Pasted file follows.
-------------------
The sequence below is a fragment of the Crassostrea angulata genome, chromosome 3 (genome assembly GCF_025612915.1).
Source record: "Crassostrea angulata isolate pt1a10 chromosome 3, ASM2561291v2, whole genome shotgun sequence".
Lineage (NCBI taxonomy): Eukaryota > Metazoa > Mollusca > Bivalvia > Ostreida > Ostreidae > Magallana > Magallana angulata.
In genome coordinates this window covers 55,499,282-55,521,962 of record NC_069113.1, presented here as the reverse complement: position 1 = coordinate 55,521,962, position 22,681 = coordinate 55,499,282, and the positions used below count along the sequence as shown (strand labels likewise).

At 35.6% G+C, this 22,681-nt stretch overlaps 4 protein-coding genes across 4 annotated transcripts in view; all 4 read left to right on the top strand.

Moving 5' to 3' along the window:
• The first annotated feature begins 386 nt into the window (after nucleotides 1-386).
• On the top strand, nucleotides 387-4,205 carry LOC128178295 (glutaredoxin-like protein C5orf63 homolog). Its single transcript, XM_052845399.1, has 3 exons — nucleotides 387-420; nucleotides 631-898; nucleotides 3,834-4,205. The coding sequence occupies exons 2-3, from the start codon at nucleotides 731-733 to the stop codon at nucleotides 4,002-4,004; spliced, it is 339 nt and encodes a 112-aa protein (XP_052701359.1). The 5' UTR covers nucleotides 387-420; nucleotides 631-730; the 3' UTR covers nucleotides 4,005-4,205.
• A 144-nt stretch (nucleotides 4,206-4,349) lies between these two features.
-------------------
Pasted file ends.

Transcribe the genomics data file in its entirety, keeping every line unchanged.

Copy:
The sequence below is a fragment of the Crassostrea angulata genome, chromosome 3 (genome assembly GCF_025612915.1).
Source record: "Crassostrea angulata isolate pt1a10 chromosome 3, ASM2561291v2, whole genome shotgun sequence".
Lineage (NCBI taxonomy): Eukaryota > Metazoa > Mollusca > Bivalvia > Ostreida > Ostreidae > Magallana > Magallana angulata.
In genome coordinates this window covers 55,499,282-55,521,962 of record NC_069113.1, presented here as the reverse complement: position 1 = coordinate 55,521,962, position 22,681 = coordinate 55,499,282, and the positions used below count along the sequence as shown (strand labels likewise).

At 35.6% G+C, this 22,681-nt stretch overlaps 4 protein-coding genes across 4 annotated transcripts in view; all 4 read left to right on the top strand.

Moving 5' to 3' along the window:
• The first annotated feature begins 386 nt into the window (after nucleotides 1-386).
• On the top strand, nucleotides 387-4,205 carry LOC128178295 (glutaredoxin-like protein C5orf63 homolog). Its single transcript, XM_052845399.1, has 3 exons — nucleotides 387-420; nucleotides 631-898; nucleotides 3,834-4,205. The coding sequence occupies exons 2-3, from the start codon at nucleotides 731-733 to the stop codon at nucleotides 4,002-4,004; spliced, it is 339 nt and encodes a 112-aa protein (XP_052701359.1). The 5' UTR covers nucleotides 387-420; nucleotides 631-730; the 3' UTR covers nucleotides 4,005-4,205.
• A 144-nt stretch (nucleotides 4,206-4,349) lies between these two features.